Watching television and playing video games associated with poorer academic performance

Children and adolescents who spend more time watching television or playing video games tend to have worse academic performance, according to new research published in JAMA Pediatrics.

“The health consequences of excessive screen media use in children and adolescents are increasingly being recognized. However, the association between screen media use and academic performance remained to be elucidated, so I decided to conduct the systematic review and meta-analysis to clarify this topic,” said study author Mireia Adelantado-Renau of the LIFE Research Group at Jaume I University in Spain.

The researchers conducted a meta-analysis that combined the results of 30 cross-sectional studies regarding the association between screen-based activities and academic performance in children and adolescents. The studies included 106,000 participants in total.

The screen-based activities included computer use, internet surfing, mobile phone use, television viewing, and video game playing.

Screen time overall wasn’t associated with the academic performance of children and adolescents. However, more time spent watching television and playing video games was associated with poorer academic performance. This was particularly true among adolescents.

“Parents, education and public health professionals should work together to promote the supervision and reduction of screen media usage, particularly on television viewing and video games playing, which are the most negatively associated screen-based activities with academic performance in children and adolescents,” Adelantado-Renau told PsyPost.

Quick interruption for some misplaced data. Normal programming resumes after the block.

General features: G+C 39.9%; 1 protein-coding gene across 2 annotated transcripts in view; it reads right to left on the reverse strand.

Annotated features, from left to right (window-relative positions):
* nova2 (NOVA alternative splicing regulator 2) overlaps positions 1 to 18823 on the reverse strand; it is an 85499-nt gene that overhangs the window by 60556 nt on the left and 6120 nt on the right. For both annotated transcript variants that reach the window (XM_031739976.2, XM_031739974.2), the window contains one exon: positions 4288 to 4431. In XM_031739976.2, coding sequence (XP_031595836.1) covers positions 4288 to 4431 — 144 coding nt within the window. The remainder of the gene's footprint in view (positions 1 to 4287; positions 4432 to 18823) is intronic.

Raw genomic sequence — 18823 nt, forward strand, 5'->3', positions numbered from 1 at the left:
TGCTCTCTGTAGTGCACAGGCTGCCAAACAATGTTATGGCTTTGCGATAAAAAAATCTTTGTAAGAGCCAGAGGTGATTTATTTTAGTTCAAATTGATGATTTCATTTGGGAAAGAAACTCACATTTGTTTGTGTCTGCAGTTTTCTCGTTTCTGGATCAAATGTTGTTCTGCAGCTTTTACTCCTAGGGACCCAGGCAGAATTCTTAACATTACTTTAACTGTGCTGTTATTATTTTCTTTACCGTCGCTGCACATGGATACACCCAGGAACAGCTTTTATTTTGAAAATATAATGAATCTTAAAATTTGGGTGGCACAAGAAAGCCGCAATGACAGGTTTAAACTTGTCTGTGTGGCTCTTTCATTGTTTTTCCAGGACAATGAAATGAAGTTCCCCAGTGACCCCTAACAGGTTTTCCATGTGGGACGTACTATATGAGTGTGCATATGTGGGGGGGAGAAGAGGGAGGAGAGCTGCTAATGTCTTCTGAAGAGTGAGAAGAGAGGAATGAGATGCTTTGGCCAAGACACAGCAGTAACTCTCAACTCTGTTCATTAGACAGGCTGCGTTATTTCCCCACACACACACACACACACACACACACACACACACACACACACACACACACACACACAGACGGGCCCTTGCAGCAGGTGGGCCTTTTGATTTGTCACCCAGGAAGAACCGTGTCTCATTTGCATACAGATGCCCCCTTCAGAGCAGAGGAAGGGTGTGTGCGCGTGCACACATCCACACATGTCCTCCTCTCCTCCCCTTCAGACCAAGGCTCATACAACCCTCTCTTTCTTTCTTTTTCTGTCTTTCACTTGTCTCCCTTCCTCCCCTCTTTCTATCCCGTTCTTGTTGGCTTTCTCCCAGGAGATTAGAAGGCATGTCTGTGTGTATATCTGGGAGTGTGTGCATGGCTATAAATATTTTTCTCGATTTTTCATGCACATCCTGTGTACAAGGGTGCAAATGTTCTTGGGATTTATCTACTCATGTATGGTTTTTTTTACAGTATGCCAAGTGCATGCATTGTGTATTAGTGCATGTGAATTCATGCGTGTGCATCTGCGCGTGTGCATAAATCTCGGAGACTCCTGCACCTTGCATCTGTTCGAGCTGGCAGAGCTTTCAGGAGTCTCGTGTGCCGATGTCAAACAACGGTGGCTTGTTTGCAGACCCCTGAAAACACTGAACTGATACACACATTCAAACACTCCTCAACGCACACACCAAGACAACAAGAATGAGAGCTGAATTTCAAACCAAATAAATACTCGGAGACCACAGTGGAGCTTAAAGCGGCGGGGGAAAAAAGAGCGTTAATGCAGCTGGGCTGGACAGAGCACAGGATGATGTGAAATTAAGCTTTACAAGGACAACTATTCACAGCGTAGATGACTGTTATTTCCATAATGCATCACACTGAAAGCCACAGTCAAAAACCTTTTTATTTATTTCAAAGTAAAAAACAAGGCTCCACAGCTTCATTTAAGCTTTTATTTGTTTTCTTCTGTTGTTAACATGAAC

“It seems that the context, content and purpose of screen media usage could play a key role in the association between screen media usage and academic performance. Thus, we should also consider these variables when supervising and reducing children’s and adolescents’ screen media usage. In addition, further research should include these variables in the analyses.”

But why are television and video games associated with poorer academic performance? Past research provides some clues.

“Previous research has suggested that television viewing replaces other activities such as physical activity, verbal interaction, studying, or sleeping (ie, the time-displacement hypothesis) and reduces mental effort (ie, the passivity hypothesis), which might affect school performance,” the researchers wrote in their study.

Additionally, “studies have shown that playing video games is inversely associated with emotional and social health, triggering psychological and behavioral problems that may have implications for overall academic outcomes.”

The study, “Association Between Screen Media Use and Academic Performance Among Children and Adolescents“, was authored by Mireia Adelantado-Renau, Diego Moliner-Urdiales, Iván Cavero-Redondo, Maria Reyes Beltran-Valls, Vicente Martínez-Vizcaíno, and Celia Álvarez-Bueno.